> Anti-Corruption Update Those surveyed for the Global Competitiveness Report were asked, "What are the most problematic factors for doing business in this country?" For Thailand, the most important problem is corruption. The next three categories are also related to governance: inefficient government instability, policy instability, and inefficient government bureaucracy.5 Various potential economic discouragements to business, such as tax rates and various kinds of regulations, fall at or near the bottom of the list. Consider a new report by the Legatum Institute in London. Its "Prosperity Index" benchmarks 142 countries around the world along 89 indicators. On the Prosperity Index, Thailand ranks 56 of 142 countries. But under the governance heading, Thailand is well below the world average. When asked "Are business and government corrupt?" 83 percent of Thais said "Yes." These disappointing results occur in a country whose people are intelligent, creative, and, when given a chance, hardworking (as demonstrated by the excellent results of Thai students studying abroad and Thai citizens working abroad). Other positive features of the Thai setting are economic reforms undertaken (even if incomplete), tourism, agricultural potential, the relatively quick and deep spread of tele- communications, and eventually the potential for Thailand to become an innovation economy. But the data also powerfully suggest that corruption and poor governance constrain Thailand's economic progress. Ideas for Next Steps In many countries around the world, political campaigns are increasingly fought on issues of governance and corruption. For example, in 2010, President Benigno Aquino III of the Philippines campaigned on the slogan "If there is no corruption, there will be no poverty." Aquino won handily, and he has followed through. Working with business and civil society, his cabinet created a frank diagnosis of corrupt systems, a powerful strategy, and realistic sequenced steps for implementation. They learned from, although never copied, success stories around the world. Already Filipinos see remarkable progress in governance and, as a result, in economic activity. In 2012, the Philippines was the fastest growing middle-income country in Southeast Asia. In 2013, its growth rate has surpassed China's. Aquino is one of many new leaders around the world who have prioritized the fight against corruption. They are not 5
Global Competitiveness Report 2012-2013, p. 284.
< Anti-Corruption Update
just moralists. They have declared war on corruption because their citizens demand it and because the goal of inclusive growth requires it. But in many countries, there is a gap between fine words and effective action. Immediately, a question arises: "If government leaders and business people and citizens are participating in corrupt partnerships, who will undertake needed changes?" Reformers are likely to emerge in three groups: new governments (especially those who ran against corruption, although sometimes alas they quickly have their heads turned), competitors to the collusive businesses, and citizens whom corruption harms. In my experience, there is no shortage of sincere opponents of corruption from the public, private, and nonprofit sectors, even in highly corrupt countries. But they are stuck in a kind of corrupt equilibrium. I believe that when leaders see how corruption can be reduced (though never alas eliminated) without committing political suicide, they are often willing to move forward. But there is another problem: in the fight for good government, many of these leaders are not getting the analysis and help they need. The usual approaches to fighting corruption are insufficient. These approaches pass new laws, dictate codes of conduct, train public administrators, and build "capacity." They often propose reorganization and new commissions. With regard to civil society and the business community, the usual approaches include many meetings and conferences to "raise consciousness," as well as surveys that measure how many citizens and companies are paying bribes. These steps are not wrong; they are incomplete. Having state-of-the-art laws does not guarantee their implementation. Codes of conduct are often only ornaments. Knowing that X% of citizens pay bribes ministry A and Y% in ministry B doesn't mean that the social costs of corruption A are greater than in B. Nor of course do such data say what corrective actions are cost-effective in A or B. In Thailand and elsewhere, we need a new approach. It must recognize that: Corruption is a problem of political cultures as well as bad laws and poor policies. Corruption involves informal systems that work in parallel to the ostensible, legal systems. Reformers have to build credibility and momentum by "frying big fish" and achieving some quick, highly visible successes. The business community and civil society must participate in diagnosing and healing corrupt sytems.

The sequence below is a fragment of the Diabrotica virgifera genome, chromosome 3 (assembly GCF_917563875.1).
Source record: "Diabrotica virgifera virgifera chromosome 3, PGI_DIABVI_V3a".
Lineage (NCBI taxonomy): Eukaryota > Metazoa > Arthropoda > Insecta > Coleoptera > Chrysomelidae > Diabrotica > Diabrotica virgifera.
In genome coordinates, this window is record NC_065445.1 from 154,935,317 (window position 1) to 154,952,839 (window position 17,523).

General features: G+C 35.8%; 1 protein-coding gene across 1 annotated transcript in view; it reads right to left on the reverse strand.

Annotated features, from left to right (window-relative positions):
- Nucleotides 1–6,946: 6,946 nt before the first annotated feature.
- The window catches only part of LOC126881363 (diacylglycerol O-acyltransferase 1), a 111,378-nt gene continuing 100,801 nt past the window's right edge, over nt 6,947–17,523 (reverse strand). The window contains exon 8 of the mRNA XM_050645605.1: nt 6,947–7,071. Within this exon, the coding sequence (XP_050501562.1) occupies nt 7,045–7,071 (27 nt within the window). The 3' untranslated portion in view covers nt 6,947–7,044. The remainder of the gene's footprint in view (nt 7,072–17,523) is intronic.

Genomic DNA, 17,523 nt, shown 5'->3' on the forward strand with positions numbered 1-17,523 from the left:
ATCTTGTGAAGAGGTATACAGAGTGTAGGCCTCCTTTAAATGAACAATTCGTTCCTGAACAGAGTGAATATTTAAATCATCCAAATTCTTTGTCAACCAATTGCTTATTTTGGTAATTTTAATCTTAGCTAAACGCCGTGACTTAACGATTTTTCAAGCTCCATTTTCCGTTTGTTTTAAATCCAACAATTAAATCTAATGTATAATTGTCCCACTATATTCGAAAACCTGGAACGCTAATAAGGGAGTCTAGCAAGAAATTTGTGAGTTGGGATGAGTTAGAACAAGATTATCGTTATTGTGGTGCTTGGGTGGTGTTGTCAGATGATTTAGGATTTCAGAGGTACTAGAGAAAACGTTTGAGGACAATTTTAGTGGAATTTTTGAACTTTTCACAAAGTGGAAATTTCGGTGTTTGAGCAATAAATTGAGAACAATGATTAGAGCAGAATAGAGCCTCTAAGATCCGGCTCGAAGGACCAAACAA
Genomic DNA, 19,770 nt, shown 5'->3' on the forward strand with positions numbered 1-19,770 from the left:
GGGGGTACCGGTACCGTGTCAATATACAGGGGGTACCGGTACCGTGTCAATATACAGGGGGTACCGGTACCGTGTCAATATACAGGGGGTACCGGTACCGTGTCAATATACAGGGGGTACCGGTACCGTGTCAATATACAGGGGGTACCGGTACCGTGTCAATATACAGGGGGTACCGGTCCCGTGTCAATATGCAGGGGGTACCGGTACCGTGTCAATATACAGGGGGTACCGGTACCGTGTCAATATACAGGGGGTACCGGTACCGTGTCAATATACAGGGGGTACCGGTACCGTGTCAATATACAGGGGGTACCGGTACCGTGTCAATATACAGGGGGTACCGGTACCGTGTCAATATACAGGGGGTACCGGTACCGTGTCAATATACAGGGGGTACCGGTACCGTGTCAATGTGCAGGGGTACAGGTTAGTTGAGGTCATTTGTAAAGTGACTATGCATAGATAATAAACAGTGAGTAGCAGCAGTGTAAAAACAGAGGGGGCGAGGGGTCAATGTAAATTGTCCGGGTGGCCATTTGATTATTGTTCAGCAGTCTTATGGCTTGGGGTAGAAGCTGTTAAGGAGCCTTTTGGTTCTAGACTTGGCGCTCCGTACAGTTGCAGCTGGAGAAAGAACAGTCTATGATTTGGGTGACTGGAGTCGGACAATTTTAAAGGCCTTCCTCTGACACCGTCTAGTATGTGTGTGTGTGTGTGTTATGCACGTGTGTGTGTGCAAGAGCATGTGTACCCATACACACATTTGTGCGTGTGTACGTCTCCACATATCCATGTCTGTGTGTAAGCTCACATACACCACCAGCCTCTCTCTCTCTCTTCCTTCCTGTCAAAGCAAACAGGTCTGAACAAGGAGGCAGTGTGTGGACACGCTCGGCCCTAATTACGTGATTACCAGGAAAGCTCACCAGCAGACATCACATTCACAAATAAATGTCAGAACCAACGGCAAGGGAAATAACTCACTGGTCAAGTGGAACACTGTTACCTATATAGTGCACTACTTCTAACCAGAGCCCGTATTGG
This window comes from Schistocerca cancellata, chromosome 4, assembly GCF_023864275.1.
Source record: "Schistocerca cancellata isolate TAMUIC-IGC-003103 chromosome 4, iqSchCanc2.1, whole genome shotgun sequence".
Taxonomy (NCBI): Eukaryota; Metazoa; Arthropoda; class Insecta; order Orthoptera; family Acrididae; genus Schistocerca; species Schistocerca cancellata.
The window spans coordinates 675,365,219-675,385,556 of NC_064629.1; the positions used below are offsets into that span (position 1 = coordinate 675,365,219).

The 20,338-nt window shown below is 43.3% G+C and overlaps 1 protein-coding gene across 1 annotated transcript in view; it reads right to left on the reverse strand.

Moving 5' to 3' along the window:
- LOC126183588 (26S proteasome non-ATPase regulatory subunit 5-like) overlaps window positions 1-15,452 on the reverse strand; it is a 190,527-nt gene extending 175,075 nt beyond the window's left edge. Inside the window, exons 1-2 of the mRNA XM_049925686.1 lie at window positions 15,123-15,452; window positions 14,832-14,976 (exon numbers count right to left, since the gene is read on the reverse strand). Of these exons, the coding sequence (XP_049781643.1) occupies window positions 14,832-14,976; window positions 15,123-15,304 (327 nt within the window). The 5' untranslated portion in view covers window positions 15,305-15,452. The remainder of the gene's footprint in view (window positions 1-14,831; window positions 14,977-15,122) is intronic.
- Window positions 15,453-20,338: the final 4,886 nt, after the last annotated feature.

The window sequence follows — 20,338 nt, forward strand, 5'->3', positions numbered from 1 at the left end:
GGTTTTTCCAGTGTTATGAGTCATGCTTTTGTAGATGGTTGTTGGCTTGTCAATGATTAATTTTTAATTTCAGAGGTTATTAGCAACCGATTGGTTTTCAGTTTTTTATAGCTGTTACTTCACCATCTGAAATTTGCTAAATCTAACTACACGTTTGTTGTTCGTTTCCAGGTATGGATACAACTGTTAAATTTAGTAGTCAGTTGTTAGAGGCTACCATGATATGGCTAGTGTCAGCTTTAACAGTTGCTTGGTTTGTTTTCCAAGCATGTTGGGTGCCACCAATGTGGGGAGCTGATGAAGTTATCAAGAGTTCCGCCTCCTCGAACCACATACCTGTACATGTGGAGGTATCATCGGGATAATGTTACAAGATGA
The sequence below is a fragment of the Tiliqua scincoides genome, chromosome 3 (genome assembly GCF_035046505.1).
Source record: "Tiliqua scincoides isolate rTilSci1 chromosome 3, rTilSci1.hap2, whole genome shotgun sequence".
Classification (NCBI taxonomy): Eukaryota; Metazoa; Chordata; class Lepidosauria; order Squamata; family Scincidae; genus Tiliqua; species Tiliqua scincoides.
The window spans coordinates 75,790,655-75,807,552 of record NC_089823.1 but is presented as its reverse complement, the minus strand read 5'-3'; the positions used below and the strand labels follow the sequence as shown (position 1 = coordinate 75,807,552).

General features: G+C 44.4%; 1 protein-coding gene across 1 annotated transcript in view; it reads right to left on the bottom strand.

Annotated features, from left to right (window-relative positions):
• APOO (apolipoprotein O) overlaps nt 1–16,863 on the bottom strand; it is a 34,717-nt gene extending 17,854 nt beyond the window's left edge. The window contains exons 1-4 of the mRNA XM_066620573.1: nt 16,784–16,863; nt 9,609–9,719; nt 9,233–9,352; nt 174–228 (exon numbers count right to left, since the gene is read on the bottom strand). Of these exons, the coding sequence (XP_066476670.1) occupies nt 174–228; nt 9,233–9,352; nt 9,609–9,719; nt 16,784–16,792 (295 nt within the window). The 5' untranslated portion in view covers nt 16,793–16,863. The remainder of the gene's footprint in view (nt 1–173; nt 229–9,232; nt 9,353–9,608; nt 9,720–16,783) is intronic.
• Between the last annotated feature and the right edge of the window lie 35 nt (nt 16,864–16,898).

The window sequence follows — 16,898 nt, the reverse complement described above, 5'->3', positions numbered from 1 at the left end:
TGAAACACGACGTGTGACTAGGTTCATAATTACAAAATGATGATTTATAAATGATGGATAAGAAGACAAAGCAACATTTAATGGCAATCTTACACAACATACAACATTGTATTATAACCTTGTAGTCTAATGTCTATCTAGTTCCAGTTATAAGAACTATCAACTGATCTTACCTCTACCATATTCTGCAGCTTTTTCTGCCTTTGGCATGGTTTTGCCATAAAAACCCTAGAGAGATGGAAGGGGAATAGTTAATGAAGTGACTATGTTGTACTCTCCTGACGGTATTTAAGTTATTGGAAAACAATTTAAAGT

BOARD OF THE YEAR 2013